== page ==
Written and co-directed by Kathleen Hepburn (Never Steady Never Still) and Elle-Máijá Tailfeathers (in her feature film debut), The Body Remembers When the World Broke Open is perhaps the most heart-wrenching film of this group. What starts as an act of kindness becomes an aching portrait of an abused woman who cannot face reality. Aila (Elle-Máijá Tailfeathers) finds Rosie (Violet Nelson) crying, barefoot, and pregnant, standing in the rain as her boyfriend’s menacing shouts ring through the air. The simple tale of a stranger helping a person in need unfolds agonizingly slowly to become a shattering testament to the abuser’s power. Rosie is gripped by paralyzing fear and doubt time and again during this extended encounter. The camera is with her – and we are with her – patiently analyzing her every glance, her every move, to understand her grim situation.
And that’s the point of the close-up as a stylistic decision in each of these films – the desire to understand, which leads to compassion and empathy. Interestingly, there are male filmmakers at this year’s TIFF whose films, while not strictly in the realist tradition as their female counterparts, still display a desire to understand and express their suffering protagonists’ motivations.
In White Lie, writer/directors Yonah Lewis and Calvin Thomas reveal a young woman in a terrible frenzy, struggling to keep up the pretence of a cancer diagnosis. As she and the dreadful lie unravel, the camerawork shifts from the carefully constructed framing of an arthouse cinema aesthetic to a frantic zoom in on this woman’s face, with lingering pauses that heightens all our confusion. The pacing becomes maddening as the details pile up. With each new lie, White Lie unfolds like a desperate and necessary attempt to find an entry point into the protagonist’s psyche.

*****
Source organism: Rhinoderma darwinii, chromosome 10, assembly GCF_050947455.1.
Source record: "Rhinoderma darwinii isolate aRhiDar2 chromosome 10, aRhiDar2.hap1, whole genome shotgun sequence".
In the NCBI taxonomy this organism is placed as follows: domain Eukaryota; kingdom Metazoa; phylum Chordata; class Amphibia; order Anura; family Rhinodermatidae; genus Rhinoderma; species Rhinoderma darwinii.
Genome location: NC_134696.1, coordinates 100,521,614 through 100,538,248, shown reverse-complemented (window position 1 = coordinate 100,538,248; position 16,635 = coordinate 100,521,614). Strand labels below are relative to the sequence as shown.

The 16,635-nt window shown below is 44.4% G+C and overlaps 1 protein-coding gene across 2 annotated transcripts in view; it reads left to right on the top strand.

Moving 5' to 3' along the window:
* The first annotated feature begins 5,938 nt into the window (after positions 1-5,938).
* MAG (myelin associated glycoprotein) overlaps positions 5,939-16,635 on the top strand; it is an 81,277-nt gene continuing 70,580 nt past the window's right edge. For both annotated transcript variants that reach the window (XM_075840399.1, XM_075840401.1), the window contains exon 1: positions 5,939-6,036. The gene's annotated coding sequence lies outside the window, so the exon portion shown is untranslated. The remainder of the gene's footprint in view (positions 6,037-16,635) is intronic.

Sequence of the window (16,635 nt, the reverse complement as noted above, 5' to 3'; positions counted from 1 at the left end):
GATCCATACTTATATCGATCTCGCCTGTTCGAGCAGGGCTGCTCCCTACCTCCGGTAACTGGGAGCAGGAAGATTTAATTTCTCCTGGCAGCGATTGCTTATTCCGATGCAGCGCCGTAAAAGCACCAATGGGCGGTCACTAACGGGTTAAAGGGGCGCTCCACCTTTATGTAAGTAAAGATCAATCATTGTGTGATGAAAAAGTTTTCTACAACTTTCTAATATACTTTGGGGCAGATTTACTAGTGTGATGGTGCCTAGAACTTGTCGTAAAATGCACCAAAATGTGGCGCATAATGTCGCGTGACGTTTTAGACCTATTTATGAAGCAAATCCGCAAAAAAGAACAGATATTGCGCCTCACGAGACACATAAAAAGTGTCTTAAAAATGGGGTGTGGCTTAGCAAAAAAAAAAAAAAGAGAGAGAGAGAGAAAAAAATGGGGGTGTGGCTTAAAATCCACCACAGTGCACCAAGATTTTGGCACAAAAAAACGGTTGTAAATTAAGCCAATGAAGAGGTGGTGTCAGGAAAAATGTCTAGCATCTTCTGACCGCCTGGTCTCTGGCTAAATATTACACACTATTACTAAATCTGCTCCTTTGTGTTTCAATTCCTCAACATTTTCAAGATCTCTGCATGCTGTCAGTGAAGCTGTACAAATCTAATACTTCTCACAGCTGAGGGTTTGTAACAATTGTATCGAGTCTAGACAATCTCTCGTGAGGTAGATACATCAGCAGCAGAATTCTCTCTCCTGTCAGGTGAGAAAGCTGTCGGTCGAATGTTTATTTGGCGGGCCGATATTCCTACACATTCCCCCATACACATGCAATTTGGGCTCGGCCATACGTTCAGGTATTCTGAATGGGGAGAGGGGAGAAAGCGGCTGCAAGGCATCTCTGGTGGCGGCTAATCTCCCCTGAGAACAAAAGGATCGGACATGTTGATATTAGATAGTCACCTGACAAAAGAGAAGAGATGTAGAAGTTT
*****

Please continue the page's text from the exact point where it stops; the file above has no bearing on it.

And with Anne at 13,000 ft. (which received an honourable mention for TIFF’s Platform prize), from Kazik Radwanski, embraces the close-up in all its messy extremes to present a woman of many contradictions; a delicate, sensitive, unpredictable, and unsteady soul who refuses the medication and help that she needs to function in this world. She insists on experiencing life on her own terms, and Radwanski‘s camera stubbornly aims to capture precisely that.
From the opening frame, the film captures the essence of Anne – using extreme close-ups, rapid-fire editing, and almost ceaseless camera movement. The picture is a whirlwind of emotions and impressions, and it captures her ever-changing moods; states of mind that Anne doesn’t understand, let alone the audience. Like all of the films mentioned above, the use of close-up framing in Anne at 13, 000 ft. invites us to engage and deeply reflect. Another framing device would rob viewers of a most vital experience.
Some of the films mentioned above apply techniques that stem from an observational documentary tradition, and others reflect a narrative realist tendency. It’s notable how so many filmmakers have relied on a single shot to reveal the intricacies of their subjects. This movement is indicative of a national cinematic wave making its way to the forefront, and it’s also a terrific emblem of strength and unity. What’s most exciting is that so many promising young female filmmakers are in the vanguard of the movement. In any case, this intimate style is one of many elements that point to Canadian cinema’s powerhouse showing in 2019.